Current Affairs

‘A New Era of Peace’ For The Korean Peninsula

Article by Peter Clark May 3, 2018
Korean leaders Kim Jong-Un and Moon Jae-in

The leaders of North and South Korea have pledged to finally bring to an end the 60 years of hostility between their two nations after an historic meeting on 27 April 2018.

Kim Jong-Un, leader of North Korea, and South Korean leader Moon Jae-in have agreed to ‘the Panmunjom declaration’ – named after the village that hosted the meeting – that is, the complete denuclearisation of the Korean peninsula. Their meeting was a momentous moment, not only in Korean history but also world history. Less than a month ago this seemed inconceivable, and it is easy to forget that only eight months ago US President Donald Trump was threatening to “totally destroy North Korea” following a series of ballistic missile tests by North Korea.

Standing outside the Peace House in the demilitarised zone between North and South Korea, Kim Jong-Un said “as I stand here today I can see that South and North Koreans are the same people, they cannot be separated. We are compatriots… We should not be confronting each other, we are the same people and should live in unity. I hope we will be able to live very peacefully in the future, as soon as possible.” President Moon said it was a “precious agreement and declared a “new era of peace”, vowing “there will be no more war on the Korean peninsula.”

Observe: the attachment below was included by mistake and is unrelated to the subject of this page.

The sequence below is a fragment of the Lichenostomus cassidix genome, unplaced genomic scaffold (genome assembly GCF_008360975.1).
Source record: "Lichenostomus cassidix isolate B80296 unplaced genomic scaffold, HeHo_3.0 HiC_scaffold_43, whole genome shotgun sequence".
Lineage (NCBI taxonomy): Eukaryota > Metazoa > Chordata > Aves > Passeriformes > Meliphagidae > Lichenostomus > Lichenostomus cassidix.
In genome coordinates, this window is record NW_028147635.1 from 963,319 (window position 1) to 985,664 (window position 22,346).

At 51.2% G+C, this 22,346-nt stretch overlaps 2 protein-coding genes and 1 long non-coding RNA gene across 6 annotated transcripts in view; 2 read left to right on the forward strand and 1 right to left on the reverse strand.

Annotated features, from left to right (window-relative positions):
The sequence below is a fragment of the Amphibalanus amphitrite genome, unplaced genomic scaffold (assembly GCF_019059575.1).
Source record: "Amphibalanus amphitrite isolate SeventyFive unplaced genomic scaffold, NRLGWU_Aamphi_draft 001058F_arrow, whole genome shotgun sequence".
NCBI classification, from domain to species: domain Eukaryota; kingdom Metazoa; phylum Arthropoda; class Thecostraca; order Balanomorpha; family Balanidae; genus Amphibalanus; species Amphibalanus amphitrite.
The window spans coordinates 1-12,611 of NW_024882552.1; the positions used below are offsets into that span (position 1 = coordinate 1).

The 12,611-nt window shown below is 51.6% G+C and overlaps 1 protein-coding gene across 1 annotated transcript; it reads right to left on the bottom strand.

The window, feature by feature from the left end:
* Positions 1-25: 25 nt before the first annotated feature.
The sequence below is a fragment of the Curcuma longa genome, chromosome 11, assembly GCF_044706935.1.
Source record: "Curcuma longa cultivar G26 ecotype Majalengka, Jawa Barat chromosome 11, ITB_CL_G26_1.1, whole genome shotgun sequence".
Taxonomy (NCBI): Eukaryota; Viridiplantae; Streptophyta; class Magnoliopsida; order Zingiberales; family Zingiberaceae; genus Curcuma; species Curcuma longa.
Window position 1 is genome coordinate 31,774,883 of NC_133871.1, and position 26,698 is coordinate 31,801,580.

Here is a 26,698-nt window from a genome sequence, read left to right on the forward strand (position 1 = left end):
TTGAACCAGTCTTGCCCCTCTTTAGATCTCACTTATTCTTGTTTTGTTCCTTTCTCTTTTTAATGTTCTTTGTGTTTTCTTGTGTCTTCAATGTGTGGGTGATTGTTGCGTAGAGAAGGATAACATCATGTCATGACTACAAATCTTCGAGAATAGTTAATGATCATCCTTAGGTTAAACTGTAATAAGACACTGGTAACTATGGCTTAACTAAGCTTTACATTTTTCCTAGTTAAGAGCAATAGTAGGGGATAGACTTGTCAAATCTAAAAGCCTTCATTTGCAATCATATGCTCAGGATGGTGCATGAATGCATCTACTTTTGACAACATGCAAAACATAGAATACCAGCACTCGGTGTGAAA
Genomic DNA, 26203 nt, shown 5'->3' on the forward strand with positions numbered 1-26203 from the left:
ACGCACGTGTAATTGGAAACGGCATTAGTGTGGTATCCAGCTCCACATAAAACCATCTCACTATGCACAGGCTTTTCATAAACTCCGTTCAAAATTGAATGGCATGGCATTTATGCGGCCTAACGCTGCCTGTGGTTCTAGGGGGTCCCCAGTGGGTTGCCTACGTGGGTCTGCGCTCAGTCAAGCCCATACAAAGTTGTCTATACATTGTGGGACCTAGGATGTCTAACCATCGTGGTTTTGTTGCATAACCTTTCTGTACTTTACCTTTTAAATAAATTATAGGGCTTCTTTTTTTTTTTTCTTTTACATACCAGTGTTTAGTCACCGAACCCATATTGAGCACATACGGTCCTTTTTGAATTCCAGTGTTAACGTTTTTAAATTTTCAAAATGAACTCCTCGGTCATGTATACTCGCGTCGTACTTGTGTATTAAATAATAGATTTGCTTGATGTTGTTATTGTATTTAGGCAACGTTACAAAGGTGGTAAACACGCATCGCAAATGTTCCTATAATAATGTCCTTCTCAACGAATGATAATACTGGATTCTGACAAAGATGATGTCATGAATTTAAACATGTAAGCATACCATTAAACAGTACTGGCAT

As of Tuesday 1 May 2018 both countries have suspended their loudspeaker propaganda broadcast operations as well as their leaflet propaganda distribution. Remarkably, the two nations are technically still in a state of war as the peace treaty proposed at the end of the 1950-53 Korean War was never signed. However this seems to have been forgotten, as the two leaders seem true in their hope and desire for “a new era of peace” on the Korean peninsula. To symbolise their meeting and historic agreement, the two leaders re-planted a pine tree that had originally been planted in 1953 – the year the armistice between the two nations was signed. Moon used soil from Mount Paektu located in the North and Kim used soil from a mountain Jeju, South Korea. They then both proceeded to water the tree using water from each other’s country.

Kim Jong-Un and Moon Jae-in plant tree

© Getty Images

The leaders are expected to press for talks with the United States and most likely China to officially end the Korean War and implement a suitable peace treaty replacing the ad-hoc truce that currently functions.

This positive news feels like a breath of fresh air amongst the constant bad press we have become accustomed to. For the Koreans, an end to the 60 years of separation finally appears within sight.

Feature image credit: Korea Summit Press Pool

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